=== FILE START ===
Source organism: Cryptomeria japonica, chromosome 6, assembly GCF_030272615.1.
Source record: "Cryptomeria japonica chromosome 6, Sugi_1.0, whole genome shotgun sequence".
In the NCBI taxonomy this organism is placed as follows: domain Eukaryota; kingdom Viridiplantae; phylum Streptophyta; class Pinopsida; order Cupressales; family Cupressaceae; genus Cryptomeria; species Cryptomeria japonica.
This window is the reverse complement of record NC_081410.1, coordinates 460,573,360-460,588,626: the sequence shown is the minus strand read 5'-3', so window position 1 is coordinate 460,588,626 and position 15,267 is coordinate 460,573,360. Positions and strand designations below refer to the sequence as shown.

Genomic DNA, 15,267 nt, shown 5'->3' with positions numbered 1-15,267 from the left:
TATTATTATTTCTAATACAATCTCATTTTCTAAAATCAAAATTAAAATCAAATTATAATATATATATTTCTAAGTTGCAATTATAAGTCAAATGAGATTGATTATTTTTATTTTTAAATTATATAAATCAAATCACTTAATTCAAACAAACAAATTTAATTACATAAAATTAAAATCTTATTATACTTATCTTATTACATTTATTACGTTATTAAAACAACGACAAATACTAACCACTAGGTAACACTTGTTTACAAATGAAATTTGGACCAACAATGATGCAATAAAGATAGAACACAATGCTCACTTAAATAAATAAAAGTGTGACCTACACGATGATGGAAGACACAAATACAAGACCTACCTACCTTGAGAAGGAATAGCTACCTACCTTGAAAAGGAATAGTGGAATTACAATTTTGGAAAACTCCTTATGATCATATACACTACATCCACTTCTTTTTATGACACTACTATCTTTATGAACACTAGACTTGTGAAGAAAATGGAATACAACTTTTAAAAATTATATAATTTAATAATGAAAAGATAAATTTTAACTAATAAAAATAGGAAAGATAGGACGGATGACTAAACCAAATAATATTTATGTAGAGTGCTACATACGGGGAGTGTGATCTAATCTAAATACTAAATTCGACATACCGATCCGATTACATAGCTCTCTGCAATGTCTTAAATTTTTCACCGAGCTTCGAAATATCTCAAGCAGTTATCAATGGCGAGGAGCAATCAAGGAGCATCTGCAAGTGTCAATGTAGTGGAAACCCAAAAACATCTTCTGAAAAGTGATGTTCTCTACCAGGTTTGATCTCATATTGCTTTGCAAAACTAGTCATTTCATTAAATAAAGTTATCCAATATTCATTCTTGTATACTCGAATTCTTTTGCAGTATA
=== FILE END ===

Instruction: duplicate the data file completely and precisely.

Source organism: Cryptomeria japonica, chromosome 6, assembly GCF_030272615.1.
Source record: "Cryptomeria japonica chromosome 6, Sugi_1.0, whole genome shotgun sequence".
In the NCBI taxonomy this organism is placed as follows: domain Eukaryota; kingdom Viridiplantae; phylum Streptophyta; class Pinopsida; order Cupressales; family Cupressaceae; genus Cryptomeria; species Cryptomeria japonica.
This window is the reverse complement of record NC_081410.1, coordinates 460,573,360-460,588,626: the sequence shown is the minus strand read 5'-3', so window position 1 is coordinate 460,588,626 and position 15,267 is coordinate 460,573,360. Positions and strand designations below refer to the sequence as shown.

Genomic DNA, 15,267 nt, shown 5'->3' with positions numbered 1-15,267 from the left:
TATTATTATTTCTAATACAATCTCATTTTCTAAAATCAAAATTAAAATCAAATTATAATATATATATTTCTAAGTTGCAATTATAAGTCAAATGAGATTGATTATTTTTATTTTTAAATTATATAAATCAAATCACTTAATTCAAACAAACAAATTTAATTACATAAAATTAAAATCTTATTATACTTATCTTATTACATTTATTACGTTATTAAAACAACGACAAATACTAACCACTAGGTAACACTTGTTTACAAATGAAATTTGGACCAACAATGATGCAATAAAGATAGAACACAATGCTCACTTAAATAAATAAAAGTGTGACCTACACGATGATGGAAGACACAAATACAAGACCTACCTACCTTGAGAAGGAATAGCTACCTACCTTGAAAAGGAATAGTGGAATTACAATTTTGGAAAACTCCTTATGATCATATACACTACATCCACTTCTTTTTATGACACTACTATCTTTATGAACACTAGACTTGTGAAGAAAATGGAATACAACTTTTAAAAATTATATAATTTAATAATGAAAAGATAAATTTTAACTAATAAAAATAGGAAAGATAGGACGGATGACTAAACCAAATAATATTTATGTAGAGTGCTACATACGGGGAGTGTGATCTAATCTAAATACTAAATTCGACATACCGATCCGATTACATAGCTCTCTGCAATGTCTTAAATTTTTCACCGAGCTTCGAAATATCTCAAGCAGTTATCAATGGCGAGGAGCAATCAAGGAGCATCTGCAAGTGTCAATGTAGTGGAAACCCAAAAACATCTTCTGAAAAGTGATGTTCTCTACCAGGTTTGATCTCATATTGCTTTGCAAAACTAGTCATTTCATTAAATAAAGTTATCCAATATTCATTCTTGTATACTCGAATTCTTTTGCAGTATA